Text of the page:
LH also has long-term trophic effects on Leydig cells, requiring both transcription and increased translation of proteins. Chronic stimulation by LH is required for maintenance of Leydig cell steroidogenic enzyme levels and to support the steroidogenic organelle aparatus, including mitochondrial membrane potential and SER volume.
Inhibition of LH action can be achieved by hypophysectomy (91-93), suppression of gonadotropins through steroid administration (94-96), and neutralization of LH or LH-releasing hormone (GnRH) by specific antibodies (97). LH blockade eliminates the chronic effects of this hormone, causing Leydig cell atrophy and loss of cellular volume, SER, steroidogenic enzyme activities (particularly P-45017a and P-450scc), LH receptor numbers, and the ability to secrete testosterone in response to LH (91,95). In LH-deprived rats, Leydig cell structure and function are restored by LH replacement
(93,94,96). Similarly, daily injections of LH to the hypogonadal mouse markedly increase steroidogenic enzyme activities (98).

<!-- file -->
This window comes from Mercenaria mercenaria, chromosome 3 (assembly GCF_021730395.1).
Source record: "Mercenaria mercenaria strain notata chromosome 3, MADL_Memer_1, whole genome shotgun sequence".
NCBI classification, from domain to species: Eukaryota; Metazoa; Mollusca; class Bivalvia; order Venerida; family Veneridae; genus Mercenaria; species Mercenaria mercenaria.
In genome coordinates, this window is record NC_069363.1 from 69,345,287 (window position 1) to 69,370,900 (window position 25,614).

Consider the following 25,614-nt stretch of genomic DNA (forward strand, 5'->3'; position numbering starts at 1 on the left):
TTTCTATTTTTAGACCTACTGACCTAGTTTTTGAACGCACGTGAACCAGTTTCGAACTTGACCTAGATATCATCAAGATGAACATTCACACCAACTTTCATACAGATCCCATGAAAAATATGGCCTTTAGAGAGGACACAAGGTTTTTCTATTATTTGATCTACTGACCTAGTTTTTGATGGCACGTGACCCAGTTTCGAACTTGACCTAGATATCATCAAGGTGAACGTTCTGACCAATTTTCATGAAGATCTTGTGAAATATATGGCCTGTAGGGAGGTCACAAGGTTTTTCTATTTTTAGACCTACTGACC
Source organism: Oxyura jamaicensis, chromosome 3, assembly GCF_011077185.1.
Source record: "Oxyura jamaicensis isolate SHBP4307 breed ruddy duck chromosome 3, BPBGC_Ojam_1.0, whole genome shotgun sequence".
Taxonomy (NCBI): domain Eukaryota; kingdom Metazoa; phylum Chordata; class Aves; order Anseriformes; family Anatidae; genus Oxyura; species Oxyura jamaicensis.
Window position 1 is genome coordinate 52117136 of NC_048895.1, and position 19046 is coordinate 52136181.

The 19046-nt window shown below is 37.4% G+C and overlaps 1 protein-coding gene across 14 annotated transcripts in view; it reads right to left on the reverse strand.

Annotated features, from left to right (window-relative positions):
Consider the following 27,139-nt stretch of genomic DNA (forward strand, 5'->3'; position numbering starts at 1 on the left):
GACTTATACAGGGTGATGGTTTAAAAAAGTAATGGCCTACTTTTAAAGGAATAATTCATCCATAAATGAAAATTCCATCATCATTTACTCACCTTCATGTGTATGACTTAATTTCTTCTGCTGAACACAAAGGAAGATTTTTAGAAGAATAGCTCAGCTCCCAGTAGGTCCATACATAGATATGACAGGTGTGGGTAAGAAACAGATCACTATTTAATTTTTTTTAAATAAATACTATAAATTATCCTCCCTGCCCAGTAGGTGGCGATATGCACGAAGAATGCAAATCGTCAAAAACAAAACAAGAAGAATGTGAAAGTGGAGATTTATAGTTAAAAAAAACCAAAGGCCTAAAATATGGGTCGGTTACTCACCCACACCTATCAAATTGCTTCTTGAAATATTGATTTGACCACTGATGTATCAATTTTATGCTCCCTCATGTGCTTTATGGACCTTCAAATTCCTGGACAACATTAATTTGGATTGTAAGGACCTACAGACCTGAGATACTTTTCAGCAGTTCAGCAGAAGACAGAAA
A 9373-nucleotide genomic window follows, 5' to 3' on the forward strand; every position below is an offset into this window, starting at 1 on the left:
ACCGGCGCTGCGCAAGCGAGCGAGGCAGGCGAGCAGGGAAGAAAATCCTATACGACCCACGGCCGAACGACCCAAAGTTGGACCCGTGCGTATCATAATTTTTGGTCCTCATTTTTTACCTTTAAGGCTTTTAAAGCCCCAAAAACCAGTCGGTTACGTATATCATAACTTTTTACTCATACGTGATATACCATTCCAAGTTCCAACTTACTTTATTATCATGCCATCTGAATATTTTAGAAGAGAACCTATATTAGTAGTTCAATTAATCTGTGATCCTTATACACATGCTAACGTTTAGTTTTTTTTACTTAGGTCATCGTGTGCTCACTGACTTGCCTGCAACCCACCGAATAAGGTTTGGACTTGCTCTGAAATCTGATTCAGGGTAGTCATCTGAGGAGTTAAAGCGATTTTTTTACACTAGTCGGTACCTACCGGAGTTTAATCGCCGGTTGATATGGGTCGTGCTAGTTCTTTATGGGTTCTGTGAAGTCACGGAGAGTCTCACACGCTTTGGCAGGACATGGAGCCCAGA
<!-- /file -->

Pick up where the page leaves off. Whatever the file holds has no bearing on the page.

In addition to LH, FSH and local cell-cell interactions participate in the regulation to Leydig cells. FSH regulatory control of Leydig cells is based on the correlation between serum FSH levels and the steroidogenic response of Leydig cells to LH during sexual maturation in humans. Because FSH-R are present only in the Sertoli cells, FSH acts on Leydig cells indirectly through Sertoli cell-secreted factors (99,100). Huhtaniemi and colleagues (see Chapter 6), in a study of FSHP And FSH-R knockout mice, recently demonstrated FSH signaling involvement in Leydig cell development. LH alone is sufficient for normal postnatal development of Leydig cells only if FSH-R are present. In the absence of LH, FSH stimulates Leydig cell steroidogenesis (101). Sertoli cells may also modulate Leydig cell numbers via paracrine interactions (14,102,103). Several factors produced by Sertoli cells, including insulin-like growth factor (IGF) 1, epidermal growth factor (EGF)-a, transforming growth factor (TGF)-a, and TGF-P, inhibin, and activin, influence Leydig cells. TGF-P is believed to be a strong inhibitor of Leydig cell steroidogenesis, whereas IGF-1 is a stimulator. EGF-a and TGF-a stimulate steroidogenesis during adulthood but may inhibit differentiation of immature Leydig cells. Germ cells, through their interactions with Sertoli cells, are believed to affect Leydig cells indirectly (81).
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